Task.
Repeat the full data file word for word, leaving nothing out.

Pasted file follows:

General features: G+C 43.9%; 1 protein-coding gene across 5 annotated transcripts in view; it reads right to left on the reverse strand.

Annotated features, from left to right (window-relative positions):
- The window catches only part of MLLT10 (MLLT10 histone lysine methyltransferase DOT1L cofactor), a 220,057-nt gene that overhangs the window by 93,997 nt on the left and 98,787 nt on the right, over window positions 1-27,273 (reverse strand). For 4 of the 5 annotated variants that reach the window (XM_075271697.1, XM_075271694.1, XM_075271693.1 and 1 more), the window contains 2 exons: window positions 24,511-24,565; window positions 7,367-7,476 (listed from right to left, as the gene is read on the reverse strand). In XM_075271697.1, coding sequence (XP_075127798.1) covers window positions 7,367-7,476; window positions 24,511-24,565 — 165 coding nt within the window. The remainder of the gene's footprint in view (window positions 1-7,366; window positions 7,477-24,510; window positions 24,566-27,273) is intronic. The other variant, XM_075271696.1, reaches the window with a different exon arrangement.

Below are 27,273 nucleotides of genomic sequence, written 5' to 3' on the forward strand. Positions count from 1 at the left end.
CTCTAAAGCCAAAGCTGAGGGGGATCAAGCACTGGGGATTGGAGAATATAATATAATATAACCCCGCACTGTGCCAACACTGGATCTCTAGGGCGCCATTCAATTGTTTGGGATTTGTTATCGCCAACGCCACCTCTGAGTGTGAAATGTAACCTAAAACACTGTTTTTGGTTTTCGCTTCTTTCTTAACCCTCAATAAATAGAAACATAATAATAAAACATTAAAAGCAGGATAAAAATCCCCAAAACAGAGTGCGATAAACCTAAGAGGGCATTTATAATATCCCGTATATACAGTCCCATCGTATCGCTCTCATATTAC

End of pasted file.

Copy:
General features: G+C 43.9%; 1 protein-coding gene across 5 annotated transcripts in view; it reads right to left on the reverse strand.

Annotated features, from left to right (window-relative positions):
- The window catches only part of MLLT10 (MLLT10 histone lysine methyltransferase DOT1L cofactor), a 220,057-nt gene that overhangs the window by 93,997 nt on the left and 98,787 nt on the right, over window positions 1-27,273 (reverse strand). For 4 of the 5 annotated variants that reach the window (XM_075271697.1, XM_075271694.1, XM_075271693.1 and 1 more), the window contains 2 exons: window positions 24,511-24,565; window positions 7,367-7,476 (listed from right to left, as the gene is read on the reverse strand). In XM_075271697.1, coding sequence (XP_075127798.1) covers window positions 7,367-7,476; window positions 24,511-24,565 — 165 coding nt within the window. The remainder of the gene's footprint in view (window positions 1-7,366; window positions 7,477-24,510; window positions 24,566-27,273) is intronic. The other variant, XM_075271696.1, reaches the window with a different exon arrangement.

Below are 27,273 nucleotides of genomic sequence, written 5' to 3' on the forward strand. Positions count from 1 at the left end.
CTCTAAAGCCAAAGCTGAGGGGGATCAAGCACTGGGGATTGGAGAATATAATATAATATAACCCCGCACTGTGCCAACACTGGATCTCTAGGGCGCCATTCAATTGTTTGGGATTTGTTATCGCCAACGCCACCTCTGAGTGTGAAATGTAACCTAAAACACTGTTTTTGGTTTTCGCTTCTTTCTTAACCCTCAATAAATAGAAACATAATAATAAAACATTAAAAGCAGGATAAAAATCCCCAAAACAGAGTGCGATAAACCTAAGAGGGCATTTATAATATCCCGTATATACAGTCCCATCGTATCGCTCTCATATTAC